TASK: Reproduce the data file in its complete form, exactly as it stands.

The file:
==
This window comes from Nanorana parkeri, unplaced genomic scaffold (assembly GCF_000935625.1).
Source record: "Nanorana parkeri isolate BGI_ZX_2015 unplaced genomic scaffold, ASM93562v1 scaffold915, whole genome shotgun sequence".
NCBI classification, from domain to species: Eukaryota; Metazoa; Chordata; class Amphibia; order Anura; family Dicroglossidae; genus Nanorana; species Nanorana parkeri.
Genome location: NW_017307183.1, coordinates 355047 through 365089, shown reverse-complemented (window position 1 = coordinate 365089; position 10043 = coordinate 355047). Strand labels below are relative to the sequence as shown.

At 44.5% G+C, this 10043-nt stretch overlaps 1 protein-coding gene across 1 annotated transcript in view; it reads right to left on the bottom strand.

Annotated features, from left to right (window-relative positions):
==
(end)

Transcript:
This window comes from Nanorana parkeri, unplaced genomic scaffold (assembly GCF_000935625.1).
Source record: "Nanorana parkeri isolate BGI_ZX_2015 unplaced genomic scaffold, ASM93562v1 scaffold915, whole genome shotgun sequence".
NCBI classification, from domain to species: Eukaryota; Metazoa; Chordata; class Amphibia; order Anura; family Dicroglossidae; genus Nanorana; species Nanorana parkeri.
Genome location: NW_017307183.1, coordinates 355047 through 365089, shown reverse-complemented (window position 1 = coordinate 365089; position 10043 = coordinate 355047). Strand labels below are relative to the sequence as shown.

At 44.5% G+C, this 10043-nt stretch overlaps 1 protein-coding gene across 1 annotated transcript in view; it reads right to left on the bottom strand.

Annotated features, from left to right (window-relative positions):